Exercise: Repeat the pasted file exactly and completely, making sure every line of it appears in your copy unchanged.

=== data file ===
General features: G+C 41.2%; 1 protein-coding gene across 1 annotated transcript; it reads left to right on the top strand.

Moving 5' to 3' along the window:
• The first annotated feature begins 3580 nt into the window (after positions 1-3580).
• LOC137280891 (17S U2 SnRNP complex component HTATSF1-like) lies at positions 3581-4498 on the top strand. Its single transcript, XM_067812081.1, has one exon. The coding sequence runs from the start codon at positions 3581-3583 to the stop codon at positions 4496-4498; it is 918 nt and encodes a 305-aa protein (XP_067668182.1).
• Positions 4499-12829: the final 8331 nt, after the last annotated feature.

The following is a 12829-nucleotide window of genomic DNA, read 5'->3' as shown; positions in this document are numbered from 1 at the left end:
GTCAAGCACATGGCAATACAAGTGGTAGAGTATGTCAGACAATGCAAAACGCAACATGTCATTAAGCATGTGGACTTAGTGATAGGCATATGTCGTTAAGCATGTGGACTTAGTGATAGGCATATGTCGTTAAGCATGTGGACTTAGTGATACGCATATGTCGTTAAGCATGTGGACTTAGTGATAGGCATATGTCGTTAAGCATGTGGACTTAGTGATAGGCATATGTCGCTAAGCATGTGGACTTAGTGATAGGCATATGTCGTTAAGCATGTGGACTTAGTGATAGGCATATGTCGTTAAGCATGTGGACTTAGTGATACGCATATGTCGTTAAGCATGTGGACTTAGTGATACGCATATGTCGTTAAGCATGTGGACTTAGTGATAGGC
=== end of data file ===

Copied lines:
General features: G+C 41.2%; 1 protein-coding gene across 1 annotated transcript; it reads left to right on the top strand.

Moving 5' to 3' along the window:
• The first annotated feature begins 3580 nt into the window (after positions 1-3580).
• LOC137280891 (17S U2 SnRNP complex component HTATSF1-like) lies at positions 3581-4498 on the top strand. Its single transcript, XM_067812081.1, has one exon. The coding sequence runs from the start codon at positions 3581-3583 to the stop codon at positions 4496-4498; it is 918 nt and encodes a 305-aa protein (XP_067668182.1).
• Positions 4499-12829: the final 8331 nt, after the last annotated feature.

The following is a 12829-nucleotide window of genomic DNA, read 5'->3' as shown; positions in this document are numbered from 1 at the left end:
GTCAAGCACATGGCAATACAAGTGGTAGAGTATGTCAGACAATGCAAAACGCAACATGTCATTAAGCATGTGGACTTAGTGATAGGCATATGTCGTTAAGCATGTGGACTTAGTGATAGGCATATGTCGTTAAGCATGTGGACTTAGTGATACGCATATGTCGTTAAGCATGTGGACTTAGTGATAGGCATATGTCGTTAAGCATGTGGACTTAGTGATAGGCATATGTCGCTAAGCATGTGGACTTAGTGATAGGCATATGTCGTTAAGCATGTGGACTTAGTGATAGGCATATGTCGTTAAGCATGTGGACTTAGTGATACGCATATGTCGTTAAGCATGTGGACTTAGTGATACGCATATGTCGTTAAGCATGTGGACTTAGTGATAGGC